I’ve been in love once with a guy that I didn’t date. He said he loved me too and hoped that I would meet someone that loved me as much as he did. He just wasn’t ready to date and by the time he was, he didn’t want me.

Sometimes, I wonder if he was full of it. I say yes. I hate to admit it but I used to put up with an obscene amount of bullcrap. The more I have learned to love myself, the less crap I tolerate.

So I’ve dated a lot but I haven’t dated well. The one thing people really don’t know about me is that despite the fact that I dated someone for eight months, I have never kissed anyone.


I’ve never even held hands with anyone.

My longest relationship was with someone who was not affectionate.

Before last week, I hadn’t told anyone that before. I’ve been really ashamed.

Here’s the thing: I never intended to wait to kiss someone. Before you start in with how honorable it is that I’ve waited, know that it wasn’t on purpose.

And I was doing okay with it until it hit me that I could die before I get a chance to be loved by someone. I wasn’t okay with that.

My married friends have all told me the same thing. They tell me how lucky I am that it hasn’t happened yet. They say I’ll be grateful if the only man I kiss is my husband. They told me that being affectionate with other men can lead you to feel less satisfied when you get married.

But is it awful that I don’t care? I feel like an alien. I am almost thirty and I’ve never held hands with someone. What if I die before that happens?

I know. I know. I know. Christ’s love needs to be enough. Heaven needs to be enough. But is it terrible that I still want to experience romantic love before I die?

Someone told me recently that I should desire Christ alone and that I should disregard my desire for marriage. I think there’s this sentiment among Christians that in order to be Godly, you must forsake the desires of your heart. I disagree with that. I actually think that’s a very Buddhist mentality, this idea of releasing your desires. I believe it’s possible to have a hunger for things but at the same time, seek God first. And I think it’s a balancing act. I think both the desires of your heart and your love for Christ can coexist.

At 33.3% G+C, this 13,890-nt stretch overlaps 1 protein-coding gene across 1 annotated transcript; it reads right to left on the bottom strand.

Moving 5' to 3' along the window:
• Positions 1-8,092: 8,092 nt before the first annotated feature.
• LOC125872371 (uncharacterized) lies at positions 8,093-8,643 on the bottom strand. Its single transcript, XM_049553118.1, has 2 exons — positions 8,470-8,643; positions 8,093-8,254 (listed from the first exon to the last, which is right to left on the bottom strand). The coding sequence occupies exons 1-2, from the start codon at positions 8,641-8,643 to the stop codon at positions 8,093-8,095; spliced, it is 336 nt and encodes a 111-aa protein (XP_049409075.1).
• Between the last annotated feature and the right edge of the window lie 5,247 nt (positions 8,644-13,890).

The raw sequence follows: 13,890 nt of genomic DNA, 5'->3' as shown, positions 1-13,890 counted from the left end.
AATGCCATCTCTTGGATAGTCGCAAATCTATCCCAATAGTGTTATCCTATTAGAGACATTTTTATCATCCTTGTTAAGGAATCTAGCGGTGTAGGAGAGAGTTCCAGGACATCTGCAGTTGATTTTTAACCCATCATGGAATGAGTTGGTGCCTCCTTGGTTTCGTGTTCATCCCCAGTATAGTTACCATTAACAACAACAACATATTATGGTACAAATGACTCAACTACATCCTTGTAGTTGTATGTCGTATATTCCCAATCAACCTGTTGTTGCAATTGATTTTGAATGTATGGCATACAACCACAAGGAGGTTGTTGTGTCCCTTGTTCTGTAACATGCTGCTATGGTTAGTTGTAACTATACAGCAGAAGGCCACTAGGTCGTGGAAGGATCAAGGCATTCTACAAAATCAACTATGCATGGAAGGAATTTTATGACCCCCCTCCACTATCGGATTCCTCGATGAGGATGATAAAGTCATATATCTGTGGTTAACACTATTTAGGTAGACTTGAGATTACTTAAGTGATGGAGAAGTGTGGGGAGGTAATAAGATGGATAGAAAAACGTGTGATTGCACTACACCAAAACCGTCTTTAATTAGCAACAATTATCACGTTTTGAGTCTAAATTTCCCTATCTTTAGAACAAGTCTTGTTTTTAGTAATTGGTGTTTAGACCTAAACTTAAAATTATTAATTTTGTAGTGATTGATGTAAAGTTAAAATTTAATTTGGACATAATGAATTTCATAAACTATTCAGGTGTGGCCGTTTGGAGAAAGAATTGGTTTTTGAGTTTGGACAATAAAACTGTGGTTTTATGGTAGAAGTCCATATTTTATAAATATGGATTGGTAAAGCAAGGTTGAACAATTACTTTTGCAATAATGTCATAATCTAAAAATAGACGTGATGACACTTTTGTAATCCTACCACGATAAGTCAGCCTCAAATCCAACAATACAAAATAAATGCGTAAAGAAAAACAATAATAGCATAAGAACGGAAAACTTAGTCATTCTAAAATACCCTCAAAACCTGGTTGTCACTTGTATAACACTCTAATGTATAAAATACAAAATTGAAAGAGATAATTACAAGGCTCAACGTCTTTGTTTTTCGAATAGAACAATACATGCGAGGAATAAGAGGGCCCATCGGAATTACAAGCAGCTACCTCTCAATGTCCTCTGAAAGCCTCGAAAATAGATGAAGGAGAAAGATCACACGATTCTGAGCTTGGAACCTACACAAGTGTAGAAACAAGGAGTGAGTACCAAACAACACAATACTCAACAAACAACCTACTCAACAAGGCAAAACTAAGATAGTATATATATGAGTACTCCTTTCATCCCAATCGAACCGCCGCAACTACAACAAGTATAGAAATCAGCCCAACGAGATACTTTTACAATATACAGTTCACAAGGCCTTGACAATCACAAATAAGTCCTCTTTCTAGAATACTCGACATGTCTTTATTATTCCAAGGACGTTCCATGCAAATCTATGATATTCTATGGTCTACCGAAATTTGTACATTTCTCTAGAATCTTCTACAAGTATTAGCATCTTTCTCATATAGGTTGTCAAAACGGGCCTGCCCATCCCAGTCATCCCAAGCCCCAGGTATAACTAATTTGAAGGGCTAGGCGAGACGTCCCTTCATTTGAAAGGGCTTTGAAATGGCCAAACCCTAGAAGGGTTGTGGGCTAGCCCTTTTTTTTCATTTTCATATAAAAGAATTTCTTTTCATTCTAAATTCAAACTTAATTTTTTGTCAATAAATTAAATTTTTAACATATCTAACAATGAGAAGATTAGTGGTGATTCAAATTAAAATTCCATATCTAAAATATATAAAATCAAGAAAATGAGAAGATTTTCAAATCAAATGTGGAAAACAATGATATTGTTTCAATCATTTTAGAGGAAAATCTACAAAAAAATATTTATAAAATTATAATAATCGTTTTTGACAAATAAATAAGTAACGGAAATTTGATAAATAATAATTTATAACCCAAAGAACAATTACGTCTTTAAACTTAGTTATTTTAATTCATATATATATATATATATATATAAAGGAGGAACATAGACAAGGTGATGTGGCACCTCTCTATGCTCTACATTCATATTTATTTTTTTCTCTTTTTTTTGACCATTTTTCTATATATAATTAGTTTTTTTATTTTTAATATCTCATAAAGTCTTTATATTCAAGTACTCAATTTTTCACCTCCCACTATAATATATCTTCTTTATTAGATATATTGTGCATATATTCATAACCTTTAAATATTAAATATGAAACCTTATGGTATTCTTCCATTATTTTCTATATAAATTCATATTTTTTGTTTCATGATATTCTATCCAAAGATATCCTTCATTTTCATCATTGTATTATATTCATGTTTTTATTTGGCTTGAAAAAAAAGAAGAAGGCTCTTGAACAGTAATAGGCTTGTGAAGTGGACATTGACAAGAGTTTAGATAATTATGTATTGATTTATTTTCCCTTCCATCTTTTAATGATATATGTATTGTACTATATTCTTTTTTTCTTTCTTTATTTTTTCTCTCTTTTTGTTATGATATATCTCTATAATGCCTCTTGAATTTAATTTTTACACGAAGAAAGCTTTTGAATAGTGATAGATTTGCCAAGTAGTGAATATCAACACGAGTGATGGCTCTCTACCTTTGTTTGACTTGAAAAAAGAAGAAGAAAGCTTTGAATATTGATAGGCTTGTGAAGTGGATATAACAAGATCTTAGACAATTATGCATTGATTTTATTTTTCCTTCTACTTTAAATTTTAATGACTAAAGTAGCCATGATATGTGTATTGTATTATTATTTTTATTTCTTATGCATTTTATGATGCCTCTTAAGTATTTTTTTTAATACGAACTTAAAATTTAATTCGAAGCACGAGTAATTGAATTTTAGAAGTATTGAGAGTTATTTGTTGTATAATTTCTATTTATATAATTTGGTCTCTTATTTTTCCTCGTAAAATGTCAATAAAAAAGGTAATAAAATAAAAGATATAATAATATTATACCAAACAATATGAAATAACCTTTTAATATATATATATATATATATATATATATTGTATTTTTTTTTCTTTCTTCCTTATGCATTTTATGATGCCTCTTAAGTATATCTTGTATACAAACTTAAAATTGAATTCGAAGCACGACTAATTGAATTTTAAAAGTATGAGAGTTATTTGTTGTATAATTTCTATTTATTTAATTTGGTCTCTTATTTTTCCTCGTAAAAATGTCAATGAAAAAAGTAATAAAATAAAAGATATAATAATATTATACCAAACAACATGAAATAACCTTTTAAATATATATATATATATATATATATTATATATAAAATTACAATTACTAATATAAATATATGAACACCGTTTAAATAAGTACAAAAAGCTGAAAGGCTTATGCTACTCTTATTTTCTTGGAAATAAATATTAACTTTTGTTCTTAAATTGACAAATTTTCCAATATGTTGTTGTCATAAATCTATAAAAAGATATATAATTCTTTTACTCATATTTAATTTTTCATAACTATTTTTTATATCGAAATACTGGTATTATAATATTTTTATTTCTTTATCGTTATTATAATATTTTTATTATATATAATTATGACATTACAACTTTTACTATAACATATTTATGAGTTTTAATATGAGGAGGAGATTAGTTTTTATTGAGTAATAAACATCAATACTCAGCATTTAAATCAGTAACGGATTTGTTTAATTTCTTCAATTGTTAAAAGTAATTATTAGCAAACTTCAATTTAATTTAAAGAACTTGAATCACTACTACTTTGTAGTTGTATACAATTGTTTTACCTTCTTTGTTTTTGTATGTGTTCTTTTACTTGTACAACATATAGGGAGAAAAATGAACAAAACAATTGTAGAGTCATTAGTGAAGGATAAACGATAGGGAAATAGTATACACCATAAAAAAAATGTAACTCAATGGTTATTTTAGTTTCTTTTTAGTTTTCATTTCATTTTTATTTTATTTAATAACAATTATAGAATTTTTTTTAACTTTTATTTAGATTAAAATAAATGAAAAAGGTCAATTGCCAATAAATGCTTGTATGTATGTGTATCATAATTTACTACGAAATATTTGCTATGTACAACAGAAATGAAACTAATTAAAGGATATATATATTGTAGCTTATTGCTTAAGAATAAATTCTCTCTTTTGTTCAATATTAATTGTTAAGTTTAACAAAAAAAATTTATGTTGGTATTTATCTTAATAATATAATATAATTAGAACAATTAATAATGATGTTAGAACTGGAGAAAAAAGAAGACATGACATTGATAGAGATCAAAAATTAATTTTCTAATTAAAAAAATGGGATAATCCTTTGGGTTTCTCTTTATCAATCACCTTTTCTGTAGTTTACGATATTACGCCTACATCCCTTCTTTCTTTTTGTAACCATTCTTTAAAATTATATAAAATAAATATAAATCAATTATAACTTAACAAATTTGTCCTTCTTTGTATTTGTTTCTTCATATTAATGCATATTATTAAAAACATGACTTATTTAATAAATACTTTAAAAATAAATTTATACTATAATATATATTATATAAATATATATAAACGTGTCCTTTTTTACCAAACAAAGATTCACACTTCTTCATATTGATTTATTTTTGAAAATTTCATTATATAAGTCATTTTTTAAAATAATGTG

I think it’s important to grieve heartache and rejection, grieve the life you don’t get to have. Just don’t stay there. I said in a recent blog post that I used to ask people their love stories and how I saw recurring themes. When people suffer real rejection, a lot of times God has already opened another door. You’re just not paying attention. Stop beating down a closed door expecting that if you knock hard enough, it’ll open. That rarely happens.

I don’t know what’s next for me but I know things usually become darkest right before a breakthrough.











































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The Big C

I spent the morning inhaling a microwave breakfast burrito and a large Diet Coke with watermelon flavoring from Sonic.

Maybe I should be eating something a little healthier.

The truth was that I was pretty nervous. You see, I had spent the weekend having discharge come out of my left breast. I had talked with a friend, who suggested that it may be a tumor on my pituitary gland. Non-cancerous but still scary.


When I was in high school, my stepdad was diagnosed with two forms of cancer, kidney and testicular. I still remember that time in my family’s life. We were moving upward. The family was bustling with busyness. My stepdad in particular had been working two jobs and going to school full-time. He was stressed but managing.